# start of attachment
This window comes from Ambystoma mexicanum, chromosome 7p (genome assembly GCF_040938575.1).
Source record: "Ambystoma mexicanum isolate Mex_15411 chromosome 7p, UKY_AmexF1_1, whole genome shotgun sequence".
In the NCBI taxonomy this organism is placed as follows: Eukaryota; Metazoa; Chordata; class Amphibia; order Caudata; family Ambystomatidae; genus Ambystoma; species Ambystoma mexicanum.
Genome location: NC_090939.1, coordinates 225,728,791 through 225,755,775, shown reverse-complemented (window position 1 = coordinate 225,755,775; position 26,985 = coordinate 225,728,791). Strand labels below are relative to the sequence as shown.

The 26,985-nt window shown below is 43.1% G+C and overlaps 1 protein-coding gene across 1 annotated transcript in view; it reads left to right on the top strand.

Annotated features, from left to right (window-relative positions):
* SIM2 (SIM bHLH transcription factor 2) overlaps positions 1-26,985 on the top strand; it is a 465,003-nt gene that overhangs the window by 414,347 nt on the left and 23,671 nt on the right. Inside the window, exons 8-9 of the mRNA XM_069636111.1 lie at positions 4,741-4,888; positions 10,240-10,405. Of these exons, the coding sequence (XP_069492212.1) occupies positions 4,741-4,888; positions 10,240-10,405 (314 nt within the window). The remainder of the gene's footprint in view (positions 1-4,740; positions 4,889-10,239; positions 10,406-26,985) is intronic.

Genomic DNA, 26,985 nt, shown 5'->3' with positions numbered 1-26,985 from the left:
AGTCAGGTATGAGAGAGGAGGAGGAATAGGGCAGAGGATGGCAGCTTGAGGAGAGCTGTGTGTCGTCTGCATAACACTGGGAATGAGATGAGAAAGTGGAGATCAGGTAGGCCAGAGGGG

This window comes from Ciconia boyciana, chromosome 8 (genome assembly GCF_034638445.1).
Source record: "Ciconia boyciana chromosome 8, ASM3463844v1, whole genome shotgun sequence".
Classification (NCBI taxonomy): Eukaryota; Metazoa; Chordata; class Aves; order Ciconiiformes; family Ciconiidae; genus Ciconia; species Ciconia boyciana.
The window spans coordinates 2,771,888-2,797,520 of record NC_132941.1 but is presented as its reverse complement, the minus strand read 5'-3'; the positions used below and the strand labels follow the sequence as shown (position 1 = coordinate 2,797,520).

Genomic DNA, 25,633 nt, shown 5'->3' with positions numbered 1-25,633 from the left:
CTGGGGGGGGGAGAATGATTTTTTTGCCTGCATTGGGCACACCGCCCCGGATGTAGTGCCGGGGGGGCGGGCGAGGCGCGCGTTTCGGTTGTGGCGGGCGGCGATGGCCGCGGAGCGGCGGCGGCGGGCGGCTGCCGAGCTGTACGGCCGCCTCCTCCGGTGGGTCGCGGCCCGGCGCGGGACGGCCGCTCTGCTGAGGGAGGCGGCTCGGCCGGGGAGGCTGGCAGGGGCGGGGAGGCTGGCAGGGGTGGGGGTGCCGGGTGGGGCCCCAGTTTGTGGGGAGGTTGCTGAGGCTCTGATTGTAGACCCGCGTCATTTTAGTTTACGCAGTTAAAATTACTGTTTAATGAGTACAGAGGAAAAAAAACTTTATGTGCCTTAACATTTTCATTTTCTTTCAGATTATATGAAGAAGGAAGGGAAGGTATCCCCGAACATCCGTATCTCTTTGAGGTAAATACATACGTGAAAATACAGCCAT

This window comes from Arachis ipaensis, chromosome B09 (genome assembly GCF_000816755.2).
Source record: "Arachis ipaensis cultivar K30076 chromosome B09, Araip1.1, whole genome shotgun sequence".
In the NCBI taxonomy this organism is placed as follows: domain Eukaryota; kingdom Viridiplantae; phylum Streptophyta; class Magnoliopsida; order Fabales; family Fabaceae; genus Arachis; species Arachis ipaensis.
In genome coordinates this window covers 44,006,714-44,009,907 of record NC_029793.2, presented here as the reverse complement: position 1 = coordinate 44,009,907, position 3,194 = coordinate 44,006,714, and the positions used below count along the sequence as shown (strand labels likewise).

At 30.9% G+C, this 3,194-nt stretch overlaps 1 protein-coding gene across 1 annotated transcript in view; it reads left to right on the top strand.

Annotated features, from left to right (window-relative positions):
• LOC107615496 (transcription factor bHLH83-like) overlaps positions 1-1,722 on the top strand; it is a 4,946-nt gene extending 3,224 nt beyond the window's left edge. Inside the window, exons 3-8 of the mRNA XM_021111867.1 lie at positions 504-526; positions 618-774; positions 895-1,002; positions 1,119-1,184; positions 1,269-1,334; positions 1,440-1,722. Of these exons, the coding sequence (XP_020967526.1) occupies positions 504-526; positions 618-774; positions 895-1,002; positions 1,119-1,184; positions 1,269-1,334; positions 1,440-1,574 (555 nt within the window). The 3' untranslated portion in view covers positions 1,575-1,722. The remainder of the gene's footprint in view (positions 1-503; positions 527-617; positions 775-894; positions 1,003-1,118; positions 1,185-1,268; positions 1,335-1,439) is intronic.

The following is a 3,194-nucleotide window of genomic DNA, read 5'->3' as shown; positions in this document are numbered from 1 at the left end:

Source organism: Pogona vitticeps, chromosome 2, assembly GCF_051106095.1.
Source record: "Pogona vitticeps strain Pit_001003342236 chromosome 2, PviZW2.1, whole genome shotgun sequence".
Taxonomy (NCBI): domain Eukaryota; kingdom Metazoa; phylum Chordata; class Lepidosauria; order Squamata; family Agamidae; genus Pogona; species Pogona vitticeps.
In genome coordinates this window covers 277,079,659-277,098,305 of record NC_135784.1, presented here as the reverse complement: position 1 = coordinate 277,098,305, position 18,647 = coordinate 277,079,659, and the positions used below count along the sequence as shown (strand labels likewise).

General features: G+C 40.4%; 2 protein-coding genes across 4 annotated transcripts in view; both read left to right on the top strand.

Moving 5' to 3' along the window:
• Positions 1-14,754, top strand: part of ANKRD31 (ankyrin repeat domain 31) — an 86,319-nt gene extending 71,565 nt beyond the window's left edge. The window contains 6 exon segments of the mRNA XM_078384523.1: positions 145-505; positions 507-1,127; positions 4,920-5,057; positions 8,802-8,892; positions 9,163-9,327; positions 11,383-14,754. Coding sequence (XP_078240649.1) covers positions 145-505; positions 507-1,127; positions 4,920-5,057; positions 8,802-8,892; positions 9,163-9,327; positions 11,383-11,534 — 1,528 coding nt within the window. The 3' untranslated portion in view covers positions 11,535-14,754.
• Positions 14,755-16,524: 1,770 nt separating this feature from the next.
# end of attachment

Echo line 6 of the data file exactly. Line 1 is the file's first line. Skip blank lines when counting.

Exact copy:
Annotated features, from left to right (window-relative positions):